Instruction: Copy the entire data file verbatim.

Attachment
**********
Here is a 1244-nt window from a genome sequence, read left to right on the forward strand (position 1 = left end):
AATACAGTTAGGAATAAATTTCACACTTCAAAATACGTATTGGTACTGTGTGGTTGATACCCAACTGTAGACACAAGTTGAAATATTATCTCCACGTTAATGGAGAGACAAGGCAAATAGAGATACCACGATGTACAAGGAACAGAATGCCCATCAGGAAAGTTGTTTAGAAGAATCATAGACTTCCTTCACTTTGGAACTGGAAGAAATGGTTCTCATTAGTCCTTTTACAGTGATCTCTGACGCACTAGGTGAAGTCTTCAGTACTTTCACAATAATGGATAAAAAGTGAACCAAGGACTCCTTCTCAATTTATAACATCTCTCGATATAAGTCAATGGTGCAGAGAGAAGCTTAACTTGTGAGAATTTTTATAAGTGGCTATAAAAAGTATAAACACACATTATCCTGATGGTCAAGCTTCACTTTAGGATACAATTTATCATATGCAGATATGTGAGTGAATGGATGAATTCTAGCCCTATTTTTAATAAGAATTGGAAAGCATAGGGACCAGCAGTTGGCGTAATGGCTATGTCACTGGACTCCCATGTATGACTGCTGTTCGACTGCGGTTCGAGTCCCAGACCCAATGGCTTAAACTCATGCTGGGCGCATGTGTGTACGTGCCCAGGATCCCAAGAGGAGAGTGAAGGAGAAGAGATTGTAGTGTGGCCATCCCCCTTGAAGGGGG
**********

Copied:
Here is a 1244-nt window from a genome sequence, read left to right on the forward strand (position 1 = left end):
AATACAGTTAGGAATAAATTTCACACTTCAAAATACGTATTGGTACTGTGTGGTTGATACCCAACTGTAGACACAAGTTGAAATATTATCTCCACGTTAATGGAGAGACAAGGCAAATAGAGATACCACGATGTACAAGGAACAGAATGCCCATCAGGAAAGTTGTTTAGAAGAATCATAGACTTCCTTCACTTTGGAACTGGAAGAAATGGTTCTCATTAGTCCTTTTACAGTGATCTCTGACGCACTAGGTGAAGTCTTCAGTACTTTCACAATAATGGATAAAAAGTGAACCAAGGACTCCTTCTCAATTTATAACATCTCTCGATATAAGTCAATGGTGCAGAGAGAAGCTTAACTTGTGAGAATTTTTATAAGTGGCTATAAAAAGTATAAACACACATTATCCTGATGGTCAAGCTTCACTTTAGGATACAATTTATCATATGCAGATATGTGAGTGAATGGATGAATTCTAGCCCTATTTTTAATAAGAATTGGAAAGCATAGGGACCAGCAGTTGGCGTAATGGCTATGTCACTGGACTCCCATGTATGACTGCTGTTCGACTGCGGTTCGAGTCCCAGACCCAATGGCTTAAACTCATGCTGGGCGCATGTGTGTACGTGCCCAGGATCCCAAGAGGAGAGTGAAGGAGAAGAGATTGTAGTGTGGCCATCCCCCTTGAAGGGGG